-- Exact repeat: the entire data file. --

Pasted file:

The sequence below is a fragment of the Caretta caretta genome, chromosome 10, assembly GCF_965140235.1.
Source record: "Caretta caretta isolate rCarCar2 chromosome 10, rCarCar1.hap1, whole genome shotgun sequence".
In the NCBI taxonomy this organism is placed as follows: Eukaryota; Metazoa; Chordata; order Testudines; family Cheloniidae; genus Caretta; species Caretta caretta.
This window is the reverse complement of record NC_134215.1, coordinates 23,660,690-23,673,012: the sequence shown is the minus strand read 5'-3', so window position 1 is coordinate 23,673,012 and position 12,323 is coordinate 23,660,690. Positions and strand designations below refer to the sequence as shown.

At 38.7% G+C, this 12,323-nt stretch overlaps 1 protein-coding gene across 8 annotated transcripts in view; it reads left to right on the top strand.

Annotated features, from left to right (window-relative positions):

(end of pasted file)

The sequence below is a fragment of the Caretta caretta genome, chromosome 10, assembly GCF_965140235.1.
Source record: "Caretta caretta isolate rCarCar2 chromosome 10, rCarCar1.hap1, whole genome shotgun sequence".
In the NCBI taxonomy this organism is placed as follows: Eukaryota; Metazoa; Chordata; order Testudines; family Cheloniidae; genus Caretta; species Caretta caretta.
This window is the reverse complement of record NC_134215.1, coordinates 23,660,690-23,673,012: the sequence shown is the minus strand read 5'-3', so window position 1 is coordinate 23,673,012 and position 12,323 is coordinate 23,660,690. Positions and strand designations below refer to the sequence as shown.

At 38.7% G+C, this 12,323-nt stretch overlaps 1 protein-coding gene across 8 annotated transcripts in view; it reads left to right on the top strand.

Annotated features, from left to right (window-relative positions):